"As you descend through the galleries, you ultimately find yourself on a capacious outdoor terrace that seems to hover just above the end of the High Line. Perhaps as you look down, someone will look up at you, and thus engage that strange loop of voyeurism, envy, imagination and desire so fundamental to this city. The building is framing you, and framing the city for you, and you may feel for a moment that you have become part of the picture.
"Oh yes, and what is all that stuff behind you? It’s called art, and it’s been beautifully presented by the inaugural exhibition — if you can forget the city long enough to really see it."
"What defines the new Whitney are the remarkable outdoor spaces for enjoying art" - Clifford A Pearson, Architectural Record
In his review for Architectural Record, Clifford Pearson highlights a positive aspect of Piano's design that few other critics picked up on:
"A strength of Piano's Whitney is its clear organization: galleries on the south side, curatorial and support spaces on the north, and an exposed precast-concrete core running through the middle that contains vertical circulation and mechanical ducts."
However, following from Michael Kimmelman, Pearson largely judges the building alongside Piano's other great museum designs:
"The magic Piano has worked at places like the Menil Collection in Houston and the Beyeler Foundation in Basel, which have mostly top-lit galleries, is missing from most of the indoor art spaces at the Whitney. In the east and west galleries that do get daylight and big views of the river and the city, the spaces and the art look fantastic."
And of course, this side-by-side assessment of Piano's work wouldn't be complete without a return to the beginning:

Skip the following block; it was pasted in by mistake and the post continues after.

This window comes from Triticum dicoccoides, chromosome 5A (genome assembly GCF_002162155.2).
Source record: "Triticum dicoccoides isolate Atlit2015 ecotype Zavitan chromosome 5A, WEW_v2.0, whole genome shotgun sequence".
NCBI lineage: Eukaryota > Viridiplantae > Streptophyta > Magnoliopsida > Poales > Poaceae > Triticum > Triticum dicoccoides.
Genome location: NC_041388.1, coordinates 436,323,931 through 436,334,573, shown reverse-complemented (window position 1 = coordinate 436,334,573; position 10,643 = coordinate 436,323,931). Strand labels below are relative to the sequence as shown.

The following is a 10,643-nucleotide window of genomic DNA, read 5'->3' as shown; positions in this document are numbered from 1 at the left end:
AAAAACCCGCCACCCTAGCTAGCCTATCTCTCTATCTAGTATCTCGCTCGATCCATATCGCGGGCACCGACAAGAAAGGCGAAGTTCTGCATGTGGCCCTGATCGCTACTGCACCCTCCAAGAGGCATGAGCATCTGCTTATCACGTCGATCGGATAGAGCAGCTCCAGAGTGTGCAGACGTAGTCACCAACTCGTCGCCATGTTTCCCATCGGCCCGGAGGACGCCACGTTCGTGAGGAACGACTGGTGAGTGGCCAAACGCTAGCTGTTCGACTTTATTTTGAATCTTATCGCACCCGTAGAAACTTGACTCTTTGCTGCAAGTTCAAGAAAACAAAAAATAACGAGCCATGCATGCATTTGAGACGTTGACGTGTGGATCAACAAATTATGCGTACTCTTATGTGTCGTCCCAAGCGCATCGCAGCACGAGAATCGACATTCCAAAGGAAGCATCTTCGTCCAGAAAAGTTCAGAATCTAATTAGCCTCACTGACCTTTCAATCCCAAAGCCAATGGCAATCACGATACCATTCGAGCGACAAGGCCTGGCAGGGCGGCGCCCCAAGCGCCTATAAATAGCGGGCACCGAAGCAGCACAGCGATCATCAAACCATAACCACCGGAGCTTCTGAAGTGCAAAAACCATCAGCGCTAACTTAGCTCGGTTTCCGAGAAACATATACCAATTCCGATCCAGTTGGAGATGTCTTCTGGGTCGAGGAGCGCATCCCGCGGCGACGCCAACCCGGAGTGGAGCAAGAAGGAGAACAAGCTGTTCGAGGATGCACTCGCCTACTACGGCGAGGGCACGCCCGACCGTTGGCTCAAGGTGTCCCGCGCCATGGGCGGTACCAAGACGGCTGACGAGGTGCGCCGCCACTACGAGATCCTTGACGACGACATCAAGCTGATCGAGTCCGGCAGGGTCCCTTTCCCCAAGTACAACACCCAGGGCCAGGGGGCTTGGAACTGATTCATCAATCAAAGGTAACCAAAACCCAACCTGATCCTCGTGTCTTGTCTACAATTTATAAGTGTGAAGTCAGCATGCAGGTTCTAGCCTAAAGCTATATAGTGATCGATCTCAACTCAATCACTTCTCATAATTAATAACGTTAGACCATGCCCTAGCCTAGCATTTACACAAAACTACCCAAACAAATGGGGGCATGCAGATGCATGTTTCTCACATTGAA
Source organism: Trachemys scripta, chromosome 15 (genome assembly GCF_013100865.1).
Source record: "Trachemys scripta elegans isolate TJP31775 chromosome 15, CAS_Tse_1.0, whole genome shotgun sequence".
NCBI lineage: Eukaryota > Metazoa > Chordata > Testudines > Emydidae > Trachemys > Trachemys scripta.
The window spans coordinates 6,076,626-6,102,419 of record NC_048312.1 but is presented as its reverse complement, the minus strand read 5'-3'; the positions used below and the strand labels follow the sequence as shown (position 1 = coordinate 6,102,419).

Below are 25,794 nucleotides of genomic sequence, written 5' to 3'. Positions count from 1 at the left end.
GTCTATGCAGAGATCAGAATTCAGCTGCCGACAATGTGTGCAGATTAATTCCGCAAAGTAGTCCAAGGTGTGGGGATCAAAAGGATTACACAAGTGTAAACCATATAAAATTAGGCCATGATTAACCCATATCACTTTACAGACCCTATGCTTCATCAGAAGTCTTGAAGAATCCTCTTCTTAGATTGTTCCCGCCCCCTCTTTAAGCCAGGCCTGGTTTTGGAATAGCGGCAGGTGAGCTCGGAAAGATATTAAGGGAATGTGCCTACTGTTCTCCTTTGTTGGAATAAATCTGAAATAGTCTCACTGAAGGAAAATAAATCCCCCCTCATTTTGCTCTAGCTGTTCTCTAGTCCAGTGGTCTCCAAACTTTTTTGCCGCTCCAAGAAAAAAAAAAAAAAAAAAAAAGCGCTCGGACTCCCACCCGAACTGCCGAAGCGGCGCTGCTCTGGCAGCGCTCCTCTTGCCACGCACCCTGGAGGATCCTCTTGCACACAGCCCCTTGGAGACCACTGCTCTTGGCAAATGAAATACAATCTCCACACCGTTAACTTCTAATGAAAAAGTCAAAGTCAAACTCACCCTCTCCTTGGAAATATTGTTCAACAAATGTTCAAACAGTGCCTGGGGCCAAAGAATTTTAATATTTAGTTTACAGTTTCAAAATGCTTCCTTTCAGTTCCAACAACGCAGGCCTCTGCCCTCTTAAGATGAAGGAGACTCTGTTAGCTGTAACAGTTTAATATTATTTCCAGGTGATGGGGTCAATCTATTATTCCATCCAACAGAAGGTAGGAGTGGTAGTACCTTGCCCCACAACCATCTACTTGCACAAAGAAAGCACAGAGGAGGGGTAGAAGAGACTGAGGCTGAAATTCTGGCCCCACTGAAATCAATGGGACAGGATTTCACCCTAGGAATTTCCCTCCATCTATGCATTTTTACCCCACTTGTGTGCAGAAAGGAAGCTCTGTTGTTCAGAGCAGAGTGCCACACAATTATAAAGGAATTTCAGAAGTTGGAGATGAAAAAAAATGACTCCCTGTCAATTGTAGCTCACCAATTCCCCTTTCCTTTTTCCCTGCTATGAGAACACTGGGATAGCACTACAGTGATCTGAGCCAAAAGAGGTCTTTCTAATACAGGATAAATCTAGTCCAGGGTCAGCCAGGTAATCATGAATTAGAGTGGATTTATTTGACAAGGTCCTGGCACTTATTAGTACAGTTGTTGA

"With its exterior stairs animating its city side, the Whitney nods to Piano's first big commission—the Pompidou Center, which whisks visitors up one facade on clear-tube-enclosed escalators. The Whitney doesn't shock the way the Pompidou did when it opened in Paris in 1977 and doesn't represent a bold new direction in architecture. But it combines the maturity of an architect who has been honing his craft for five decades with a jolt of big-city energy."
"I’ll say it again—go inside and much will be forgiven" - Paul Goldberger, Vanity Fair
Finally, Paul Goldberger's assesment for Vanity Fair offers perhaps the most measured assessment of many of these themes. He starts by addressing the building's appearance:
"The building looks industrial but more clunky than romantic. Even in an age that is willing and eager to ascribe beauty to industrial buildings... the exterior of the new Whitney poses a challenge. It is many things, but conventionally beautiful it is not. I don’t know that it is so unconventionally beautiful, either."
But, he believes that the building is best experienced from the inside. Like so many others, he comments on the connection it has to New York, perhaps offering the first clear-cut assessment of what this means for the art itself:
"The galleries offer the best balance I’ve ever seen between the primary mission of allowing you to focus on the art and the secondary purpose of engaging with the city."
Similar to Davidson, Goldberger seems to view the new building through the lens of their old Marcel Breuer-designed home. In many ways, it seems, he thinks Piano wanted to intentionally draw this comparison:
"Piano brilliantly comments on the old Whitney, never copying a single element from Breuer’s building but always evoking it, subtly, inventively, and powerfully. When you go into the new Whitney, you see all kinds of allusions to Breuer’s iconic building in the elevators, the staircases, and the ceiling grid in the galleries. But you never sense that Piano was trying to imitate the old building, or even to make you consciously aware of it. It feels like a private homage from one architect to another."
If these comparisons are to be made, then, is Piano's building comparable to the one which it replaces as the Whitney's home?
"I’m not sure that time will ever make us admire Piano’s big whale as much as we have come to love Breuer’s upside-down concrete ziggurat."